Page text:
Love Guru | Author, “Love is Crazy: Lessons in Love

The honeymoon phase can last and last

It doesn’t have to have an expiration date. Based on The Five Love Languages by Gary Chapman, when you know what your mate’s love languages are and he/she knows yours, by filling up those love tanks daily or weekly, hot, juicy love doesn’t have to end.

It takes work mind you, but it’s worth it.

Personally, my husband and I appreciate time together and doing things we love together, which lately is playing music in two bands.

Granted his love language has to do with attention to a specific region and as I fill his love tank, my affection tank gets filled! And I do have to remind him to do a few things, gently yet lovingly, as my other tanks involve acts of service and spending time together.

Keeping the honeymoon going is not always easy, and one needs patience, perseverance, and fortitude.

When you’re happy solo and independently, it’s easier to keep the honeymoon going; when you find & do what you love, you can find the happiness that’s independent and sometimes separate yet also a part of your marriage.

Not everyone can play music with their spouse, yet finding things you enjoy doing together also helps immensely. We support each other in our other bands and projects and talk about what’s next.

We’ve made plans to travel to functions we both want to attend, and since the next three were solo, we made plans to also travel together as often as we can.

While the hot and heavy honeymoon phase may not stay so dripping & juicy, allowing a strong, fun, happy love to evolve and still have honeymoon moments can be just as fulfilling.

Adina Mahalli


Certified Mental Health Consultant, Enlightened Reality | Family Care Specialist, Maple Holistics

The honeymoon phase can be measured and analyzed through studies using MRI brain scans

Brain chemistry and nerve growth are huge factors in the feelings felt during the honeymoon stage. Physical interaction with a new partner and spending a lot of time in an intimate setting helps to increase these neurological factors.

These neurological effects are greatly diminished after 12 months to 24 months into a relationship. Romantic love can be a stimulating but also stressful experience.

The neurological effect of having a new partner may diminish over time due to overexposure and assimilation to the partner. The neurological effects may diminish, but that does not mean your relationship has to suffer.

Setting up healthy habits during the honeymoon stage that are sustainable and accommodating to both partners is a way of keeping the relationship going after the honeymoon phase ends.

Frequently Asked Questions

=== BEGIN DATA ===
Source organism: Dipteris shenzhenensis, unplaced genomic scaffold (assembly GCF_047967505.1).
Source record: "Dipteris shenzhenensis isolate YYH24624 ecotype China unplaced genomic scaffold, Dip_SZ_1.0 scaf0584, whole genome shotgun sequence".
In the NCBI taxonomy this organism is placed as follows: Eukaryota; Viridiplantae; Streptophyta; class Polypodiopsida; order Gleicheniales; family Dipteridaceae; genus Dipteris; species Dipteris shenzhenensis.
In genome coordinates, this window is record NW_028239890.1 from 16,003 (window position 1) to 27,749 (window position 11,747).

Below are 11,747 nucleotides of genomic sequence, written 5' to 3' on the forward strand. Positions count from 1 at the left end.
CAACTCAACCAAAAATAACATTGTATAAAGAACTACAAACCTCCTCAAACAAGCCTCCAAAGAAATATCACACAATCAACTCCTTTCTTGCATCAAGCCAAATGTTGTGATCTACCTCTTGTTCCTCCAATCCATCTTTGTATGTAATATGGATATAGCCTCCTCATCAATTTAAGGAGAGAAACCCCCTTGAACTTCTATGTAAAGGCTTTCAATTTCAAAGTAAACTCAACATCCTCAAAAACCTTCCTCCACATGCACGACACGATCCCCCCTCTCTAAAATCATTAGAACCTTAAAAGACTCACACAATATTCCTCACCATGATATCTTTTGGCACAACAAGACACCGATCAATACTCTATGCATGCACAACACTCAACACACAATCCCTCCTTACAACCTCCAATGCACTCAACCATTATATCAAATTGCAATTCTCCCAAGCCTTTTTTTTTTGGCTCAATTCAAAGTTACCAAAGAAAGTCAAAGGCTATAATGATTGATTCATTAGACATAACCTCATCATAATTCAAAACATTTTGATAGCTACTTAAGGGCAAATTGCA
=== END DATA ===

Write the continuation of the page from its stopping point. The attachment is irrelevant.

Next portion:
What is the purpose of a honeymoon?

The purpose of a honeymoon is for the newlyweds to spend quality time together after their wedding and celebrate the beginning of their married life. It is an opportunity for the couple to relax, unwind and create special memories together.

The honeymoon is often seen as a time of romance and intimacy and an opportunity for the couple to explore new places and experiences together.

In addition, the honeymoon represents a transitional period for the couple as they move from the wedding festivities to their new life together as a married couple.

It allows them to step away from the stress of wedding planning and the demands of everyday life and focus on each other and their relationship. The honeymoon also marks the beginning of the couple’s journey as partners and can set the tone for their future together.

What are the signs that the honeymoon phase is coming to an end? 

Less communication and decreased intensity of conversation: When the honeymoon phase is in full swing, couples communicate frequently and with great enthusiasm.

Communication may become less frequent as the relationship becomes more solid, and conversations may be less intense or passionate. 

Fewer grand gestures and romantic surprises: In the honeymoon phase, couples often go out of their way to do romantic and thoughtful things for each other. As the relationship progresses, these grand gestures become less frequent. 

Increased bickering or disagreements over small things: While couples may overlook minor mistakes or disagreements during the honeymoon phase, these issues can become more noticeable and frustrating as the relationship progresses. 

A decrease in the frequency and quality of sex: While sex may be frequent and exciting during the honeymoon phase, it may become less frequent or more routine as the relationship becomes more solid.